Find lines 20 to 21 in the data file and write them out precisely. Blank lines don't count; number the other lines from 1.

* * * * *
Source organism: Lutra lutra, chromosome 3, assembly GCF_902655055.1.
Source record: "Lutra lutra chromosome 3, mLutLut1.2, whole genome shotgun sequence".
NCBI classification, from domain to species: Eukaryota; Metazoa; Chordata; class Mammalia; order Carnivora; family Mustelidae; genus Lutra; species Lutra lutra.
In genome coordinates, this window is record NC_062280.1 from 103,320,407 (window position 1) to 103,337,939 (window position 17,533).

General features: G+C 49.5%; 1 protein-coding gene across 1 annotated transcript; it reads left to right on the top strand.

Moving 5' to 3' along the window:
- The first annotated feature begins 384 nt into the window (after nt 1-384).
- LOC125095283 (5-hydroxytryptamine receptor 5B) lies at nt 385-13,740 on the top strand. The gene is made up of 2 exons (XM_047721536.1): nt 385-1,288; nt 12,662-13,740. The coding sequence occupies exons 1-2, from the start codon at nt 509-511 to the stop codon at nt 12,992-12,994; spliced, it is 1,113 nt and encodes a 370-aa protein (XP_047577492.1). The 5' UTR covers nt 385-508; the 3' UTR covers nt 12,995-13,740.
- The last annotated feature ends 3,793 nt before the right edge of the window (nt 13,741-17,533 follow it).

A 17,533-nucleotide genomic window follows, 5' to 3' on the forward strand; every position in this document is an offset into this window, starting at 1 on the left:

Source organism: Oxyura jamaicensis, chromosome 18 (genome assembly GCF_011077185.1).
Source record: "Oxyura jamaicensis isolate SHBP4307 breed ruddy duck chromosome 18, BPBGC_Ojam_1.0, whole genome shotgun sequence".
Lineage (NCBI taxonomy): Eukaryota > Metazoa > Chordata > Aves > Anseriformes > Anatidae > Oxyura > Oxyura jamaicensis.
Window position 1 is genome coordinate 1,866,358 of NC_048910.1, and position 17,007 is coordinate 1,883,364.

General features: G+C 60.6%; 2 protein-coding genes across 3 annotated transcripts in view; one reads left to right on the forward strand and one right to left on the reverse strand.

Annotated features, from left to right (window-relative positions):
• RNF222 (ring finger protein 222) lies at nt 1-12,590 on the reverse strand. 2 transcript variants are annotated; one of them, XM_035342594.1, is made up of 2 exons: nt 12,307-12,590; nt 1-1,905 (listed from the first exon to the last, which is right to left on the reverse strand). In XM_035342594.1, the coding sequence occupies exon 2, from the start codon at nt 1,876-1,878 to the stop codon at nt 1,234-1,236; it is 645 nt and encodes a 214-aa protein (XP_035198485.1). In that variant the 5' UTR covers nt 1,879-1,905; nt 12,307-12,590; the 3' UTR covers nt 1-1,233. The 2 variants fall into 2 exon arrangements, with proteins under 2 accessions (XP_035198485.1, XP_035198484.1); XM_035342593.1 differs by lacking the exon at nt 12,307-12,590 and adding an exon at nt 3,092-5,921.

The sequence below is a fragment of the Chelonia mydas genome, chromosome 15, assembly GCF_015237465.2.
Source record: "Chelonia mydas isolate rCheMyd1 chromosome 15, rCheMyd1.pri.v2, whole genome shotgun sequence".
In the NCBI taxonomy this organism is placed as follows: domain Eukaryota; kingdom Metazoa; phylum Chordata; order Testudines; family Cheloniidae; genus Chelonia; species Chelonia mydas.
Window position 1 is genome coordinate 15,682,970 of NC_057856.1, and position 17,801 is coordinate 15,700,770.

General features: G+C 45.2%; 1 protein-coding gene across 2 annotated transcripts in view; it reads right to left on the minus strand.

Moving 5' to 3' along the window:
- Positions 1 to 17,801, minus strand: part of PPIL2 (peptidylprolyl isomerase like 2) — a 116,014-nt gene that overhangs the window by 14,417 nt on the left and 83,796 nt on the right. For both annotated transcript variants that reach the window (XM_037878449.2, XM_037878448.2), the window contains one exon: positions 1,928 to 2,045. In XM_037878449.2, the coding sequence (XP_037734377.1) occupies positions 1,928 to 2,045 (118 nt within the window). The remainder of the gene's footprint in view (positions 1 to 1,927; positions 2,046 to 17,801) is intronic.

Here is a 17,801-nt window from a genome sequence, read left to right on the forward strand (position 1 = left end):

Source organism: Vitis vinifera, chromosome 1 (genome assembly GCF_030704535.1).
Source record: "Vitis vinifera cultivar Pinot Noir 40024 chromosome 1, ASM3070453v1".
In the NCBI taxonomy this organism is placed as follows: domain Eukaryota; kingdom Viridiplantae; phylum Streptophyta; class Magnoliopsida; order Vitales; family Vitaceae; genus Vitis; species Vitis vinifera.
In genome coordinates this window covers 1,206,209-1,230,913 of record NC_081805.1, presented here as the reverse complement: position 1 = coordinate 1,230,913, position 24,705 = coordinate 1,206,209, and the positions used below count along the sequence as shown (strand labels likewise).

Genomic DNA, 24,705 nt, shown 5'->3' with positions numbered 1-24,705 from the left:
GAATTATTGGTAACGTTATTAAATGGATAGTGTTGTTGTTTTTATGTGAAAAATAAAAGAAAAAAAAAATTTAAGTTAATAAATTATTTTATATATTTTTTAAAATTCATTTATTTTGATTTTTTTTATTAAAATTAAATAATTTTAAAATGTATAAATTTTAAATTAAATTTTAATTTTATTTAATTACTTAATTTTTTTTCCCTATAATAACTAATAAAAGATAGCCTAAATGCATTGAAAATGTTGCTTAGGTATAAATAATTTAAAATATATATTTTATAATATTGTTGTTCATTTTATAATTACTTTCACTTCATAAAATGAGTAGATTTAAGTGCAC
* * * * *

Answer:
In the NCBI taxonomy this organism is placed as follows: domain Eukaryota; kingdom Metazoa; phylum Chordata; order Testudines; family Cheloniidae; genus Chelonia; species Chelonia mydas.
Window position 1 is genome coordinate 15,682,970 of NC_057856.1, and position 17,801 is coordinate 15,700,770.